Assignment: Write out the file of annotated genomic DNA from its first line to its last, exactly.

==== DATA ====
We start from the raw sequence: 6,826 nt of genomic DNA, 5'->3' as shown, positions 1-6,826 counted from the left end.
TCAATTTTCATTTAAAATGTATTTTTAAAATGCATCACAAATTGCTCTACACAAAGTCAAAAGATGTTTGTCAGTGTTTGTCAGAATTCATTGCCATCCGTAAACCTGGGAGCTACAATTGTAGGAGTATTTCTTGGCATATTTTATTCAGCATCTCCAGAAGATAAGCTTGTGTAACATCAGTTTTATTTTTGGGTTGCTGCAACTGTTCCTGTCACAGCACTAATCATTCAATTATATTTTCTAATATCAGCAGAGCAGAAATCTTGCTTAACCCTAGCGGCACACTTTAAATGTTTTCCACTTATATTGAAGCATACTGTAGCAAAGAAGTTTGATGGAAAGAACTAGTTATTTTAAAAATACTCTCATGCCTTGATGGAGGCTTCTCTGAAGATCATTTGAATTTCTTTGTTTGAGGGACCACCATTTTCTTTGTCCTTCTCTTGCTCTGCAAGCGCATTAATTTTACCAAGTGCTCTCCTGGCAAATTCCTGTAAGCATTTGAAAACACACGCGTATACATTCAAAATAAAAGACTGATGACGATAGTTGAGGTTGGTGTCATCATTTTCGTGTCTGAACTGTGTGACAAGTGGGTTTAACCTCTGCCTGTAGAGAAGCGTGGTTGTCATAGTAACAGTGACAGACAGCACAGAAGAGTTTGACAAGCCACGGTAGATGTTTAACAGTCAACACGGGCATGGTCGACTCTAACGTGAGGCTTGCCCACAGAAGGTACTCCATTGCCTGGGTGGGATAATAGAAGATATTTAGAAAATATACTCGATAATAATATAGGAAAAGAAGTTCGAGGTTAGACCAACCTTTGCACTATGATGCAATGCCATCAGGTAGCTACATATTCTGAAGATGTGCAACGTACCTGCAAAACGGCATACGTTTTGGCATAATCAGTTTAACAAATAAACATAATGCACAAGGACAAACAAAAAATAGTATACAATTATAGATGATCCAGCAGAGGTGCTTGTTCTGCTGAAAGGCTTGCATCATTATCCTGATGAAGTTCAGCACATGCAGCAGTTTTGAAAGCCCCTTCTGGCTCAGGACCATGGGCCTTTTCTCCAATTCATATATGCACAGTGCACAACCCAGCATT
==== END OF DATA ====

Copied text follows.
We start from the raw sequence: 6,826 nt of genomic DNA, 5'->3' as shown, positions 1-6,826 counted from the left end.
TCAATTTTCATTTAAAATGTATTTTTAAAATGCATCACAAATTGCTCTACACAAAGTCAAAAGATGTTTGTCAGTGTTTGTCAGAATTCATTGCCATCCGTAAACCTGGGAGCTACAATTGTAGGAGTATTTCTTGGCATATTTTATTCAGCATCTCCAGAAGATAAGCTTGTGTAACATCAGTTTTATTTTTGGGTTGCTGCAACTGTTCCTGTCACAGCACTAATCATTCAATTATATTTTCTAATATCAGCAGAGCAGAAATCTTGCTTAACCCTAGCGGCACACTTTAAATGTTTTCCACTTATATTGAAGCATACTGTAGCAAAGAAGTTTGATGGAAAGAACTAGTTATTTTAAAAATACTCTCATGCCTTGATGGAGGCTTCTCTGAAGATCATTTGAATTTCTTTGTTTGAGGGACCACCATTTTCTTTGTCCTTCTCTTGCTCTGCAAGCGCATTAATTTTACCAAGTGCTCTCCTGGCAAATTCCTGTAAGCATTTGAAAACACACGCGTATACATTCAAAATAAAAGACTGATGACGATAGTTGAGGTTGGTGTCATCATTTTCGTGTCTGAACTGTGTGACAAGTGGGTTTAACCTCTGCCTGTAGAGAAGCGTGGTTGTCATAGTAACAGTGACAGACAGCACAGAAGAGTTTGACAAGCCACGGTAGATGTTTAACAGTCAACACGGGCATGGTCGACTCTAACGTGAGGCTTGCCCACAGAAGGTACTCCATTGCCTGGGTGGGATAATAGAAGATATTTAGAAAATATACTCGATAATAATATAGGAAAAGAAGTTCGAGGTTAGACCAACCTTTGCACTATGATGCAATGCCATCAGGTAGCTACATATTCTGAAGATGTGCAACGTACCTGCAAAACGGCATACGTTTTGGCATAATCAGTTTAACAAATAAACATAATGCACAAGGACAAACAAAAAATAGTATACAATTATAGATGATCCAGCAGAGGTGCTTGTTCTGCTGAAAGGCTTGCATCATTATCCTGATGAAGTTCAGCACATGCAGCAGTTTTGAAAGCCCCTTCTGGCTCAGGACCATGGGCCTTTTCTCCAATTCATATATGCACAGTGCACAACCCAGCATT